Do you often wonder how much firewood do I need when preparing for cold winters? Me too. This isn’t only normal, but it is also necessary. You need to prepare yourself beforehand so that you can combat the winters and keep yourself warm.
How much firewood you’ll need for the winters will depend on multiple factors. These factors include the area where you live, how big your house is, how you’ll be utilizing the firewood, and more. If you’re someone preparing for the winters and looking for the aid of firewood, then you must read this article. Here, you’ll get the answers to how much firewood do I need, how to store the firewood, and more.
How to measure firewood?
Before getting the answers to how much firewood do I need, you need to know about cords. In the USA, firewood gets sold by the “cord”, which is something not measured by any kind of metric unit. A cord is defined as a stack of wood 4 feet deep, 4 feet tall, and 10 feet long. Outside of the USA, people prefer using a metric system called a “stère”, which is 1 cubic meter.
The measuring system for firewood isn’t as simple as straightforward as the metric system. In the USA, firewood is sold in “full cords” and “face cords”. In most states in the USA, the cord will be defined by a state statute, so it could vary from region to region. The technical definition of a full cord is a cord with a volume of 128 cubic feet. This volume will include the wood, air, and bark when the wood is in a pile. Due to that, the volume of the actual wood in full cords could vary between 80 and 100 cubic feet. In many cases, individual pieces of firewood could be around 16-inches.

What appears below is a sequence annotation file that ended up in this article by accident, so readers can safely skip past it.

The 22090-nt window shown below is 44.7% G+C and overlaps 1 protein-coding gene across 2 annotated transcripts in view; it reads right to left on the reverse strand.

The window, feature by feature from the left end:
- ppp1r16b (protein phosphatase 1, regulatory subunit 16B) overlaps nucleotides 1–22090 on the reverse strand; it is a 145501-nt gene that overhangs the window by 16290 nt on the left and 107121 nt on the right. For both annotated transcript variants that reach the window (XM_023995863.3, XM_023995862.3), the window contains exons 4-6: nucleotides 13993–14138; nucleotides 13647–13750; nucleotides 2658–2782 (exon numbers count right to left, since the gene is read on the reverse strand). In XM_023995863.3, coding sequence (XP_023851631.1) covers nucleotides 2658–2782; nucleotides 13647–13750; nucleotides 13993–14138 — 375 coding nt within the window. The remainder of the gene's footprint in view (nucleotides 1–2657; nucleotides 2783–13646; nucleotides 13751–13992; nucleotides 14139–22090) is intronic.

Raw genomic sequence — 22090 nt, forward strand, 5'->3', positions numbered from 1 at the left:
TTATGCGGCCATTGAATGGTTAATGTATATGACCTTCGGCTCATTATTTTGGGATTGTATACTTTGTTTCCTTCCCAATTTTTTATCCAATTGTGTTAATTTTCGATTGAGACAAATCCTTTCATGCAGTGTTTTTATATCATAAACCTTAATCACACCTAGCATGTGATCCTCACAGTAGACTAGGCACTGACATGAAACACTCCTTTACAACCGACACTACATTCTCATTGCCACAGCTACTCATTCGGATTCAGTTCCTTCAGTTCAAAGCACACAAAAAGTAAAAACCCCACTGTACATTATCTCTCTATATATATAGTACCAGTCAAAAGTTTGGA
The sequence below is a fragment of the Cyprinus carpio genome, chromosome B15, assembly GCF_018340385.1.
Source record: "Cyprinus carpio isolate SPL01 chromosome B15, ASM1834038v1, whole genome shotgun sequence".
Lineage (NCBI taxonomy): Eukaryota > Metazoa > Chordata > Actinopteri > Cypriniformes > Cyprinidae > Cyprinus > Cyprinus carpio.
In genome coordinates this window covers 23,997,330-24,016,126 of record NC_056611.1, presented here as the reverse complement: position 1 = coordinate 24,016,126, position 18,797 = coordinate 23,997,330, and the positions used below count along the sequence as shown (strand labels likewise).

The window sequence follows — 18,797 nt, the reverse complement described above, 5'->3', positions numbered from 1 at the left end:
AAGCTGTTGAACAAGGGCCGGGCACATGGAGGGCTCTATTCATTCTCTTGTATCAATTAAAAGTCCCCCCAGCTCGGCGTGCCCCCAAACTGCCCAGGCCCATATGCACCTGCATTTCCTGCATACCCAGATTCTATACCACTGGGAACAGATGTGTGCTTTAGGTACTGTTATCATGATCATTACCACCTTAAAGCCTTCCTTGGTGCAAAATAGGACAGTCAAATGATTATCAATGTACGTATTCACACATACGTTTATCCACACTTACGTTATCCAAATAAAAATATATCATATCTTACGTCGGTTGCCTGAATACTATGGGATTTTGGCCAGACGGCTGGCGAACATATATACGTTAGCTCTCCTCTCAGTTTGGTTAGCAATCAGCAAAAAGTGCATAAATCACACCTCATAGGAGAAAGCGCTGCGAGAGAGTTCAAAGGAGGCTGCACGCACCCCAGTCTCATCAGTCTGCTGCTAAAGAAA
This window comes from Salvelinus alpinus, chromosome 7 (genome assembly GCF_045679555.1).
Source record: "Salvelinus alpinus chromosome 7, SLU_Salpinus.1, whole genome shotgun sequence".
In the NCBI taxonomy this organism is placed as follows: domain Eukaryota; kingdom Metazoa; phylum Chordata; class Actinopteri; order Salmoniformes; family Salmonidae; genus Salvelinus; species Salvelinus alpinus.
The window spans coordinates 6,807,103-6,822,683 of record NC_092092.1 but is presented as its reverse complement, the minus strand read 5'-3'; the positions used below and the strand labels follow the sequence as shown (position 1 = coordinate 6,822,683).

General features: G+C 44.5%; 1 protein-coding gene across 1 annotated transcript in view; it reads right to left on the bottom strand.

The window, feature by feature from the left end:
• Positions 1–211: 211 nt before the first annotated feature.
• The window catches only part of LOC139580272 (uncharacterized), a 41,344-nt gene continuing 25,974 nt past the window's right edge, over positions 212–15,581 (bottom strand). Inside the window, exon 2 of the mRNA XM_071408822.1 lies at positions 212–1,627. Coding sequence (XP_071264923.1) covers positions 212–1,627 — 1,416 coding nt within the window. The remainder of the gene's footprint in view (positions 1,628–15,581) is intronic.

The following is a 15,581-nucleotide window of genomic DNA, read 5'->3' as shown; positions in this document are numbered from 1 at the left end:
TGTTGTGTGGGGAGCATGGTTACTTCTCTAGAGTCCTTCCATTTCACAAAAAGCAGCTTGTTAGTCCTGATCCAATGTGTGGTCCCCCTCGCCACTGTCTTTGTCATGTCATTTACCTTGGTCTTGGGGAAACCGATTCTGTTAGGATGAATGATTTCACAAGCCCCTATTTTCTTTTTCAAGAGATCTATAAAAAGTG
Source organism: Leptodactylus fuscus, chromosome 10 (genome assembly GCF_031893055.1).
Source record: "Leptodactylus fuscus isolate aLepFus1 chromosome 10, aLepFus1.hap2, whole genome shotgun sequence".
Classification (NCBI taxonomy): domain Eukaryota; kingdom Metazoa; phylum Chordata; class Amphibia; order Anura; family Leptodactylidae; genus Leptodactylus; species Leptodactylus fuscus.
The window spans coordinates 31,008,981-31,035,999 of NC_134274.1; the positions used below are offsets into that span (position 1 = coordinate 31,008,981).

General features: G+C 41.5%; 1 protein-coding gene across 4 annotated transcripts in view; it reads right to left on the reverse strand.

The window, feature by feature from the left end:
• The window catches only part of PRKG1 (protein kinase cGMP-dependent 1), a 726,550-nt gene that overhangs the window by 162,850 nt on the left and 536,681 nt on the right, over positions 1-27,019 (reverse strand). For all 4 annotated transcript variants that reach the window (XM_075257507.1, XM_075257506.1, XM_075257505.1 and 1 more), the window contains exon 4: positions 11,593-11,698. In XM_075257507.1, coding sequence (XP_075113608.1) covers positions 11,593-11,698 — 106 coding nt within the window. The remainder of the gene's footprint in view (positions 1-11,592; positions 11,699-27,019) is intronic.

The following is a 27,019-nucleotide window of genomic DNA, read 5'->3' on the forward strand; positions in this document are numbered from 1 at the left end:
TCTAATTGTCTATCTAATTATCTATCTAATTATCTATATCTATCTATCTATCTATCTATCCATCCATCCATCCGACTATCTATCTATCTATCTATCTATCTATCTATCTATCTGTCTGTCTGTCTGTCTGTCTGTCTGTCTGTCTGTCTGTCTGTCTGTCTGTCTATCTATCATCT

A face cord, on the other hand, is 1/3rd of a full cord. The stack will generally be four by eight feet, which gives a volume of 42.5 cubic feet. The presence of air and bark could make it hard to predict the exact volume and how much wood is actually there. With that said, cords are still the best way of estimating firewood.
How much firewood do I need?
When you’re heating your house or enjoying fires during the winters, you ought to know how much firewood you need. According to census data, almost 2% of all US households are heated with firewood via fireplaces, wood boilers, or wood stoves. This amounts to over 2.5 million homes relying on firewood for heating purposes.
If your house is one of them or if you need indoor/outdoor fireplaces for warmth, you should have enough firewood. You must calculate how much firewood you’ll need to buy and store before seasoning for the winters.
Different sized houses will require different quantities of firewood. Here are a few examples of how much wood you’ll require to heat your house. You ought to know how you can get enough firewood for a large home and an average-sized home.
How much firewood you’ll need for a 15-room house with 2 stories and 1 fireplace
Many residents have stated that a 1000 sq. ft. house goes through almost three cords of wood during the winters. Using it as a baseline, assume that the 15-room house is around 4,000 sq. ft. By that measure, you will need to have about 12 cords. It would be a great idea to purchase more than you think you will need.